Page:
Iranian attackers in 2012 deployed the data-destruction Shamoon attacks on two Middle East targets including Saudi Aramco, which was the first signs of a more aggressive and evolving Iranian threat, he says. Today, the geopolitical cloud of questions over whether the US will continue the Iranian nuclear deal or reinstitute sanctions against Iran could ultimately elicit more destructive attacks against US financial organizations if things don’t go Iran’s way. “If they want to hurt us, they want to go after financial” institutions, Meyers says.
Mandiant now considers Iran nation-state groups on par with other nation-states in terms of the pace and scale of their attacks, including employing Web server attacks that gather multiple victims. “Rather than relying on publicly available malware and utilities, they develop and deploy custom malware. When they are not carrying out destructive attacks against their targets, they are conducting espionage and stealing data like professionals,” according to the M Trends Report.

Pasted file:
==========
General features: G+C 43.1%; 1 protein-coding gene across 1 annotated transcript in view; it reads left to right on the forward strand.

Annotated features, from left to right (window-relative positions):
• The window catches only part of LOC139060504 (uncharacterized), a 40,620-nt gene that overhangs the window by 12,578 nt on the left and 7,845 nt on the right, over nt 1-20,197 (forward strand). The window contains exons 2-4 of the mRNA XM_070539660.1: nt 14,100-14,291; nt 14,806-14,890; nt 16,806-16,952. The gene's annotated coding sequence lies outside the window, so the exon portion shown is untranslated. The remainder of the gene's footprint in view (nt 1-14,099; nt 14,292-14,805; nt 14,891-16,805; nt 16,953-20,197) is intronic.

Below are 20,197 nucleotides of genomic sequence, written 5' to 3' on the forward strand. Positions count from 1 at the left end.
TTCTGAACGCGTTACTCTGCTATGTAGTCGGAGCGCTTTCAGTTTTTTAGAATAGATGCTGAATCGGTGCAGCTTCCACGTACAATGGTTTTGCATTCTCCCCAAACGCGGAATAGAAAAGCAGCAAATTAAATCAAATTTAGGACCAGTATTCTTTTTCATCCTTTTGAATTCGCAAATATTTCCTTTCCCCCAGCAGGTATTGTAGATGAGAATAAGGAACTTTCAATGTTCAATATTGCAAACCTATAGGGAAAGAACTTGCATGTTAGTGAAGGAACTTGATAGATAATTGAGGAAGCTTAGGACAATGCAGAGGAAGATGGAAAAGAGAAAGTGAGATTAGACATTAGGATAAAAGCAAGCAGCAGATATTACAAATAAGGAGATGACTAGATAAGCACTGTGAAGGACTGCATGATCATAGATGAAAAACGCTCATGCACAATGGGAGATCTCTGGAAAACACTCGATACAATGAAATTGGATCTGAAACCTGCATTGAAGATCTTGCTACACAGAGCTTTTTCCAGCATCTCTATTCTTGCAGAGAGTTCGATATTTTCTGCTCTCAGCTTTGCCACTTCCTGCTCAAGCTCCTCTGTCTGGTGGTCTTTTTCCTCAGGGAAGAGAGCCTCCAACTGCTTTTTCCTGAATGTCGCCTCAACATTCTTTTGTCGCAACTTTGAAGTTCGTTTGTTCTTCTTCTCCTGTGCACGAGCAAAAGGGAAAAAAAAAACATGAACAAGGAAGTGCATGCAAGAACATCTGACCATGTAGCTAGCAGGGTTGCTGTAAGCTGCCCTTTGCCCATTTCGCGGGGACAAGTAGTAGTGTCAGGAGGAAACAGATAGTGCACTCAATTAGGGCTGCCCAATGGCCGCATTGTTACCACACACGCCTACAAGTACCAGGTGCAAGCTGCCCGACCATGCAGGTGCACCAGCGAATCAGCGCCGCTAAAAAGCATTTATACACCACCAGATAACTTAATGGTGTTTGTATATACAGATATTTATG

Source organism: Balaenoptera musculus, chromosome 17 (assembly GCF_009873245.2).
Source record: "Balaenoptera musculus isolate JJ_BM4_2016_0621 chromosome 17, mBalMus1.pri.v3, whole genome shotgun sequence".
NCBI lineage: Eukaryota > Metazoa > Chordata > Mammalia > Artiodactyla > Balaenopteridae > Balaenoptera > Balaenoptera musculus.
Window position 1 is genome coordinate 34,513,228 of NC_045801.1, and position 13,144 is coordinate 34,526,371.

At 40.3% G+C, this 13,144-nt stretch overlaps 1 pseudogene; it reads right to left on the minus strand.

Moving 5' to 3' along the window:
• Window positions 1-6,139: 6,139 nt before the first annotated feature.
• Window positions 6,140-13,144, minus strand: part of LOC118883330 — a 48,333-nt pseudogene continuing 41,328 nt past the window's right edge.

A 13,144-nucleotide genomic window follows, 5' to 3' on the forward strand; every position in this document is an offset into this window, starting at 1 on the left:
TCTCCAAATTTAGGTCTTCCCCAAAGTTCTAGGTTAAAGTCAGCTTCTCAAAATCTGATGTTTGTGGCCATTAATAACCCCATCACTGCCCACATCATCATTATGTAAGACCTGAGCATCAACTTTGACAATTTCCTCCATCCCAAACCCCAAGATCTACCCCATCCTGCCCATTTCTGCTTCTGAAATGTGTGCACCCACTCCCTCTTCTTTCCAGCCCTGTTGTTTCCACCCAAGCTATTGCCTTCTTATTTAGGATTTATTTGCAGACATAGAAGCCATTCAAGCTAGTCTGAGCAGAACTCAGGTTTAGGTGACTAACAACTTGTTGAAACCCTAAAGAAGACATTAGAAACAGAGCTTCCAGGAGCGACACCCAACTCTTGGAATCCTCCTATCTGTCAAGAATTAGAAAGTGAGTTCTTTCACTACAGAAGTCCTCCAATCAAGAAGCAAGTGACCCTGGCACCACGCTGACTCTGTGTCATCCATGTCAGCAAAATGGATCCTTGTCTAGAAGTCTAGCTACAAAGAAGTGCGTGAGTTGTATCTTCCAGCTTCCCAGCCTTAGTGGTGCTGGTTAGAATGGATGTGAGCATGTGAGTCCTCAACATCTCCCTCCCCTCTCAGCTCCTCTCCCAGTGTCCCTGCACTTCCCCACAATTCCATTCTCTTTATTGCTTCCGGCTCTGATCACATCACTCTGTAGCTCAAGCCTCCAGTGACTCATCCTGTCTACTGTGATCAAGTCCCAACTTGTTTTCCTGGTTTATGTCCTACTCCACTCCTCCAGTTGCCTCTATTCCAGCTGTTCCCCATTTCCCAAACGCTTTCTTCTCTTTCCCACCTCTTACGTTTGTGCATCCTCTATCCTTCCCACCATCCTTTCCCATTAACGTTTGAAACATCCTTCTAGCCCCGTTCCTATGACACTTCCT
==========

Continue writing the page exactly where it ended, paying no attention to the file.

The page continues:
Carmakal says it’s known that some Iranian groups have access to Western organizations, so the US could be next in line as a target of a destructive-type attack from Iran.
That’s something that Tom Kellermann, chief cybersecurity officer at Carbon Black, is predicting to occur in the wake of the Trump administration’s tough rhetoric and possible policy changes against Iran. “Iran and North Korea never had true A teams,” he says, but Iran’s operations have evolved and could well be turned on US targets in the near-term.
Iran’s destructive bent is where it’s very different from Chinese APTs, which typically focus on cyber espionage and stealing intellectual property.
Mandiant investigated a security incident targeting an energy company early last year that illustrated Iran’s more strategic cyber espionage capabilities. APT35 – aka Newscaster and newly added to Mandiant’s list of APT groups – was the culprit. APT35 typically gathers intel from US and Middle Eastern military, as well as diplomatic, government, media, energy, defense industrial base, engineering, business services, and telecommunications sector targets.
In the energy company attack, APT35 infected the target via a spear phishing email with a link to a phony resume that was hosted on a compromised, but legitimate website. The resume was infected with the PUPYRAT backdoor, and the attackers dropped a custom backdoor called BROKEYOLK onto the compromised system that allowed the attackers to use the victim’s VPN credentials to log into their company systems. In all, APT35 stole credentials from 500 systems in the victim’s network.